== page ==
One of the issues with a Basic Income trial, like the one Ontario is going to run, is it doesn’t address the other side of the coin: how do we pay for this program?
Basic Income is expensive, but many supporters on both sides of the political spectrum are interested in Basic Income because it can support those typically less fortunate while also reducing government size and oversight.
Basic Income should be set-up in such a way that it doesn’t require the same kind of staffing to manage as current welfare and employment insurance systems since it should be set-up in a universal way where everyone gets the same amount of money.
For those working good paying jobs, all of the money given to them through a universal basic income would be given back through adjustments in the taxation system. This reduces the cost of the overall program by making sure only those that need a basic income keep the money distributed by it.
We would also likely need to increase corporate taxes. Ideally, only on businesses earning a gross profit of two million or more, so that it doesn’t affect small businesses. I say “gross” because often businesses get huge tax breaks thanks to dozens of loopholes. I’d want to see those closed as well so that the government collects what’s owed to them so it can be distributed to the masses.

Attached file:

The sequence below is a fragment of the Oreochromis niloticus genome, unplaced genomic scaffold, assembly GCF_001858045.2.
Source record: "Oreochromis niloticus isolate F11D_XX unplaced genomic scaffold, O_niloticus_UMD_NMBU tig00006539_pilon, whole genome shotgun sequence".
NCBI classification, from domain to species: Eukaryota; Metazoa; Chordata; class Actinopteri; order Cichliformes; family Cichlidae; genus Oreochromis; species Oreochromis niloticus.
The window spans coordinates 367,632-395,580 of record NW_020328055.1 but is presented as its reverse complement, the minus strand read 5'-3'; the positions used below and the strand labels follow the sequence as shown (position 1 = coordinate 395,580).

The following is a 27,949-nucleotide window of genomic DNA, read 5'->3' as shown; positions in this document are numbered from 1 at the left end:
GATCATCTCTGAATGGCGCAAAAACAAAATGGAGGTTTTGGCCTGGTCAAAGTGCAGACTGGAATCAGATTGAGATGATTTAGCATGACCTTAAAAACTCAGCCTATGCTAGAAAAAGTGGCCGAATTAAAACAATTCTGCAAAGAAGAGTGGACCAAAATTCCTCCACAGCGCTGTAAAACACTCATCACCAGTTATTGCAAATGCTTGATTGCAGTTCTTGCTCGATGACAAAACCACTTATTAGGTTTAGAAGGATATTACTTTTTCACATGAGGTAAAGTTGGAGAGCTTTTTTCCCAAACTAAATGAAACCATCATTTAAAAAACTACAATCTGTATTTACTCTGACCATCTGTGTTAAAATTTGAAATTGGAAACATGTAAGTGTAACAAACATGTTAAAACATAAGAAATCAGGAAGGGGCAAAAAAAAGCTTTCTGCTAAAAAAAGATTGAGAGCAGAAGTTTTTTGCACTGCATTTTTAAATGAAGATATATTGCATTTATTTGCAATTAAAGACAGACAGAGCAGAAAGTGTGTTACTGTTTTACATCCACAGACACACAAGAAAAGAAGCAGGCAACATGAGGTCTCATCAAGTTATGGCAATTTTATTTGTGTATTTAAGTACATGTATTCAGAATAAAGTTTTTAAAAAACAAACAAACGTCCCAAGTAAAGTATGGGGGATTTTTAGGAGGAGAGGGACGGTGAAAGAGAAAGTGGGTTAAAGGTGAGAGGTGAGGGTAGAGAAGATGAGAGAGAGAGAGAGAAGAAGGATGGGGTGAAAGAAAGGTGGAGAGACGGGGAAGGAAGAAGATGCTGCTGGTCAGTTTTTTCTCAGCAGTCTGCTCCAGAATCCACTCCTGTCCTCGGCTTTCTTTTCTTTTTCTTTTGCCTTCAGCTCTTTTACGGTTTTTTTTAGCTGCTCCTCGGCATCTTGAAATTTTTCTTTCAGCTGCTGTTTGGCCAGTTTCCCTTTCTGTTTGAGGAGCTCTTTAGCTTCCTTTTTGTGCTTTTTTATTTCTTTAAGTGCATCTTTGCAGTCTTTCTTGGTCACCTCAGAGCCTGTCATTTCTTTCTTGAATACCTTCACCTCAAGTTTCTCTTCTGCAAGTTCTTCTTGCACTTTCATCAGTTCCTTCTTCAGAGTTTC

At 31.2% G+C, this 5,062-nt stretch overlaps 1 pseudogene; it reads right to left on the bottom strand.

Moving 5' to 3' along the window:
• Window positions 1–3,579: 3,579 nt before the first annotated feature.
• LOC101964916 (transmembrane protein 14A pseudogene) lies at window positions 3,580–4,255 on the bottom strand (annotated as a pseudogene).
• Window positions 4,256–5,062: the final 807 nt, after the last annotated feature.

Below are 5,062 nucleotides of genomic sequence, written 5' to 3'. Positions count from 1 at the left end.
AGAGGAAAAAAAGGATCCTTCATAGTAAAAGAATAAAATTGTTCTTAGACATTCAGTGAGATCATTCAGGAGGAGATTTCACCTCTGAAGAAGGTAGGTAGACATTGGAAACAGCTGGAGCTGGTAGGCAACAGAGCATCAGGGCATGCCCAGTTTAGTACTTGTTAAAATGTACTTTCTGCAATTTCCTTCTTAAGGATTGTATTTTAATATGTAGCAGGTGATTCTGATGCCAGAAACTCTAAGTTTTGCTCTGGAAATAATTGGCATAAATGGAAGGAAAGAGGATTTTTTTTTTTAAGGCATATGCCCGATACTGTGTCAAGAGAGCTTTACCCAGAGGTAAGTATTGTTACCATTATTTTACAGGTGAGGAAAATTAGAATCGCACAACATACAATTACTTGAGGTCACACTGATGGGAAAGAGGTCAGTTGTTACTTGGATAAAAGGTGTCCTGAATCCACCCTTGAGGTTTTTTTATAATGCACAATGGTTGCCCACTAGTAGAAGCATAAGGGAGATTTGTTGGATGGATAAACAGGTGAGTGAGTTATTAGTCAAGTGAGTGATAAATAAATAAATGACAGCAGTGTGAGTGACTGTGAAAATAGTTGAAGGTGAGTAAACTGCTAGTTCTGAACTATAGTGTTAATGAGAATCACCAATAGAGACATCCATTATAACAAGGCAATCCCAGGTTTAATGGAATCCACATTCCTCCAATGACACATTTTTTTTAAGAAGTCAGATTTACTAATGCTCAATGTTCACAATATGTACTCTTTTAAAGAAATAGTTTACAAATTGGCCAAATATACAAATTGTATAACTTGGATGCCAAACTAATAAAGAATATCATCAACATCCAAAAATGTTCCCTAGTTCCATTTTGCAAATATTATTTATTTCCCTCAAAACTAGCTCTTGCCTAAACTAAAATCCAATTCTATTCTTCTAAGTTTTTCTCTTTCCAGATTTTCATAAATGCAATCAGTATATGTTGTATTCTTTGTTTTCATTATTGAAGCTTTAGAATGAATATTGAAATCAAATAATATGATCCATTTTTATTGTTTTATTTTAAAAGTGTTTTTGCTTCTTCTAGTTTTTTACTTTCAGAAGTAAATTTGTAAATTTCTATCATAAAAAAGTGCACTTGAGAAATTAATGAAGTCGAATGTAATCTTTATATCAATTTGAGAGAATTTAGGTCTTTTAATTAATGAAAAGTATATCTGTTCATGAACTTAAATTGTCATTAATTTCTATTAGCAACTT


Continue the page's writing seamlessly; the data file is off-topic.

Another tool that can help pay for UBI would be a luxury tax on items typically bought by those in upper-class society. Cars over a certain cost, high-end consumer technology, top-tier cable and Internet packages, expensive houses, and more could also help reduce the overall “cost” for a Basic Income program.
Of course, I don’t have all of the answers. I only know that the current pilots don’t let us go far enough in analyzing potential changes in our society, and I don’t think we will have real, valid information about the opportunity a basic income system could provide until we either have some very advanced economic modeling or go through with actually applying it to our society.
The media is likely going to focus on the cost of the pilot project, and if the results to those helped financially aren’t seen as valuable enough in whatever way they are being measured, it might be a long time before we see other Basic Income trials.
We, as a society, need to make sure that there is a great deal of thought and conversation not only with running a pilot project where the government hands out money, but how our society will need to be reshaped to actually run universal basic income in perpetuity.